What I Meant When I Said “All Lives Matter”

*I realize my perspective is a bit different, as I was raised in a biracial family in a particularly diverse area of California. However, I do believe this position has a place in this conversation.

Edit to add: If you are concerned with my timing on this post, the best time to combat racism was yesterday. The second best time is today. Addressing this topic without, at some point, moving the conversation to racism in general is, in my opinion, much the same as pulling a weed at surface level. The roots remain and the problem continues to grow and spread.

BLM

Black Lives Matter. All Lives Matter. Shot. Blacks. Slain. Cops. Violence. Gunman. America. The recent events have left a tornado of words, swirling around each and every one us. The internet has come alive with voices from every corner. Each post leaving me wanting to unplug from the internet now and forever, but knowing that ignorance has not and will not solve this issue. Each post leaving my heart hurting for the growing loss of innocence in the ones affected the most: the children who will have to live with the decisions and actions, or lack thereof, that are made during this time.

Here’s the thing, I’ve said “All Lives Matter”. Not because I am uncomfortable with “Black Lives Matter”, but because I am all too aware of other minorities, particularly Latinos and Native Americans, who are often overlooked and blatantly ignored and under represented in terms of civil rights. Am I piggybacking off the current African American movement toward awareness and equality? Yeah. It’s a movement that I want to be a part of. It’s way past the time for racism on all ends of the spectrum to be abolished. Am I detracting from the message? I didn’t think so. I thought I was adding to it. When I said, “All Lives Matter,” I wasn’t speaking on behalf of whites, although they are implied to be included, but I was speaking on behalf of those who don’t yet have a hashtag, t-shirt, or growing crowd of indignation to spread their message.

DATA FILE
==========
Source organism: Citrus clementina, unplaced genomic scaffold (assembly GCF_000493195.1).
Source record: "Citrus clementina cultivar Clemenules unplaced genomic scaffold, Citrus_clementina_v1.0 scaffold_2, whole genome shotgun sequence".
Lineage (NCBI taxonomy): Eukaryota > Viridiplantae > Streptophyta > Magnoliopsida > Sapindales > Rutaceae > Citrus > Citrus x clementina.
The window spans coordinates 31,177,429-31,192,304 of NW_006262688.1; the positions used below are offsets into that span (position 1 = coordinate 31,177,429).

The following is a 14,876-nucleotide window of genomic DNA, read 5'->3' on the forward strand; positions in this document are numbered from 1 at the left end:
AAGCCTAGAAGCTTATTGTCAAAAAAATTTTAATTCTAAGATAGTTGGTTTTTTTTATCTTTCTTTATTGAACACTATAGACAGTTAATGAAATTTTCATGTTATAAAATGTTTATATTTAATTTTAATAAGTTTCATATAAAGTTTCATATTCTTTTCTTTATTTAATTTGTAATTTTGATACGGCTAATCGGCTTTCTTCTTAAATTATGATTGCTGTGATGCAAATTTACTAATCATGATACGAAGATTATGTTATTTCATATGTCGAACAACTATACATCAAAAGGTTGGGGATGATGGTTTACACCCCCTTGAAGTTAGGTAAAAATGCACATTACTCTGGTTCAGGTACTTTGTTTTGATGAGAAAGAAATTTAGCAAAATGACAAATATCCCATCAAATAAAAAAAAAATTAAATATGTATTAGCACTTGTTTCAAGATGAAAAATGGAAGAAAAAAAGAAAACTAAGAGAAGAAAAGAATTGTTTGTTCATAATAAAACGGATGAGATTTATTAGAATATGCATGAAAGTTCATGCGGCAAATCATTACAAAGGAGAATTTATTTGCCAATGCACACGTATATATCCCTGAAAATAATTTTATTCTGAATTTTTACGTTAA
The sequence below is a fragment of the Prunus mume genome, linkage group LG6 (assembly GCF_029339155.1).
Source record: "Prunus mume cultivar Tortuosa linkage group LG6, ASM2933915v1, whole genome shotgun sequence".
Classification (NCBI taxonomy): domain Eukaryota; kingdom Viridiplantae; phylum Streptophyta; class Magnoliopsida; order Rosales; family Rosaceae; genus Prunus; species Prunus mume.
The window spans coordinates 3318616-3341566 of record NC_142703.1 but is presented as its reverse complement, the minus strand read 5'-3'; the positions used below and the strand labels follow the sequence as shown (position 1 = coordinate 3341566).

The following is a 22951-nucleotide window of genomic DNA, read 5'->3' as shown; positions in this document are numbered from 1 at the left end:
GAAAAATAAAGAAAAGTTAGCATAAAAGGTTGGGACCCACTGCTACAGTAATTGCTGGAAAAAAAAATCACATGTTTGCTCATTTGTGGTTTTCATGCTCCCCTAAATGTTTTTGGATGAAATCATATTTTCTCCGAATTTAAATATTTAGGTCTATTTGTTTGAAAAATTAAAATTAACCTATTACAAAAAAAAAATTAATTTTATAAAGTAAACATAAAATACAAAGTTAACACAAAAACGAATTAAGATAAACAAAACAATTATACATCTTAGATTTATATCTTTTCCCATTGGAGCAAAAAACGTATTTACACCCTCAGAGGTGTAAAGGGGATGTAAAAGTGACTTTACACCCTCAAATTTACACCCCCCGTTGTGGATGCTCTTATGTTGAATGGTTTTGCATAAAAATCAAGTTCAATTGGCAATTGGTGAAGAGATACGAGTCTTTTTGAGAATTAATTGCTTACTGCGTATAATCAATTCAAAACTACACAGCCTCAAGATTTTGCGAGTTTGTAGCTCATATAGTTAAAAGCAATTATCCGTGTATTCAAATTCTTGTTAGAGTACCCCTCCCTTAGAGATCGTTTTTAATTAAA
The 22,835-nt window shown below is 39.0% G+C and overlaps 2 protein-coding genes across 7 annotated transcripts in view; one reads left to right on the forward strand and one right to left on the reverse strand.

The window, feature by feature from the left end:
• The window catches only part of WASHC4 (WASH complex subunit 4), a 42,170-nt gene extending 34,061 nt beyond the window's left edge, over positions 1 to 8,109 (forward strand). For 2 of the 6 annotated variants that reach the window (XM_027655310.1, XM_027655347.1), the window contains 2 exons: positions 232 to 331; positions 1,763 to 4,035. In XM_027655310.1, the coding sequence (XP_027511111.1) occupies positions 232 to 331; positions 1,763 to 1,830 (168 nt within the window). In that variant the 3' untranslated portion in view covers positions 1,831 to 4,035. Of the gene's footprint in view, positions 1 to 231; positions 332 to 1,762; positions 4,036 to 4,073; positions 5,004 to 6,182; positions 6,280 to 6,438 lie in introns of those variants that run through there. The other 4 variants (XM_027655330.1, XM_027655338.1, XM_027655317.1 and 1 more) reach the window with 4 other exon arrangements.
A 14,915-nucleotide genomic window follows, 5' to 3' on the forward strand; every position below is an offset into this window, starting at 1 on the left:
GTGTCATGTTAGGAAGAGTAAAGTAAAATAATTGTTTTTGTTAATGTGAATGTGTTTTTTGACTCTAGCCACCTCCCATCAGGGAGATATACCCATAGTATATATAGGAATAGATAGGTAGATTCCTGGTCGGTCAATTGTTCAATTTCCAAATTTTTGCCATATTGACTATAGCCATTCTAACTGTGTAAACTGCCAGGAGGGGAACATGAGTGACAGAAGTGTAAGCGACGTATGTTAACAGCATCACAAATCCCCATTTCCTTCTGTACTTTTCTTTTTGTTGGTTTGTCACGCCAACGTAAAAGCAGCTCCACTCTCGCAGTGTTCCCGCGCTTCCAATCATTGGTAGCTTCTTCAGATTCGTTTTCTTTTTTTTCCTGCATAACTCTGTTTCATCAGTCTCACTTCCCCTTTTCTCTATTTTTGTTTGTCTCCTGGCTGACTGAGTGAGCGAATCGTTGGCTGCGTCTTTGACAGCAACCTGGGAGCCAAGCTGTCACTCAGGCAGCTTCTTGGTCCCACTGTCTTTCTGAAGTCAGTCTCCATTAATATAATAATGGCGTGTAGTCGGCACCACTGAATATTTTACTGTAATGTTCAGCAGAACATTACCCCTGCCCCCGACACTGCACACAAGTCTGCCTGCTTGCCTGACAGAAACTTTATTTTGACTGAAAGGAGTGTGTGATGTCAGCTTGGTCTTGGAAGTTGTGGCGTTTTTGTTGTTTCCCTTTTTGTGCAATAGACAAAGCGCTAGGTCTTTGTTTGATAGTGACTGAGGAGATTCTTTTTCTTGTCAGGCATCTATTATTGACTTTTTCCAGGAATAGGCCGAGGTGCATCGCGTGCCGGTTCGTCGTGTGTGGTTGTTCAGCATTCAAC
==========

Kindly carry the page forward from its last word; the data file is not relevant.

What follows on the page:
I was speaking out of frustration toward the woman who interviewed a tribal enrolled, raised-on-a-Reservation Native American but turned him down for the tribal position he was over-qualified for by saying, “You are too white for the job, the children won’t accept you.” Since when do we limit children by not expecting them to accept every race with equality? I was speaking about a former half-Mexican co-worker, who was told by a client, surprised at finding out my co-workers heritage, “But you’re a pretty Mexican.”

I was speaking for my racially diverse children, for whom I’m often at a loss of which bubble to fill in: What race are you? Off the top of my head I can think of eight ethnicities. Why do we have to pick one to identify with? Human. They are part of the Human Race. What year is this, anyway? 1950? How is it even 2016 and I feel the need to explain this?

I know people of color are being killed based only on skin color. They are being given harsher punishments than whites for committing the exact same crime. I can only imagine the terror, anger, and despair that causes within their families. I also know members of the Pine Ridge Indian Reservation in South Dakota have the lowest life expectancy in the United States, and in the whole Western Hemisphere only Haiti is lower. I don’t want any law abiding citizen to be pulled over for a busted taillight only to be shot and killed; I don’t want teen suicides anywhere to be more than 4x the national rate.

I want “Black Lives Matter” to grow. I want it to spread. I want it to evolve into even more. Let’s fix this for once and for all so all our posterity- black, brown, pink, yellow, green, white– do not have to carry this weight any longer. Because it’s heavy. And it’s time.

Stephanie

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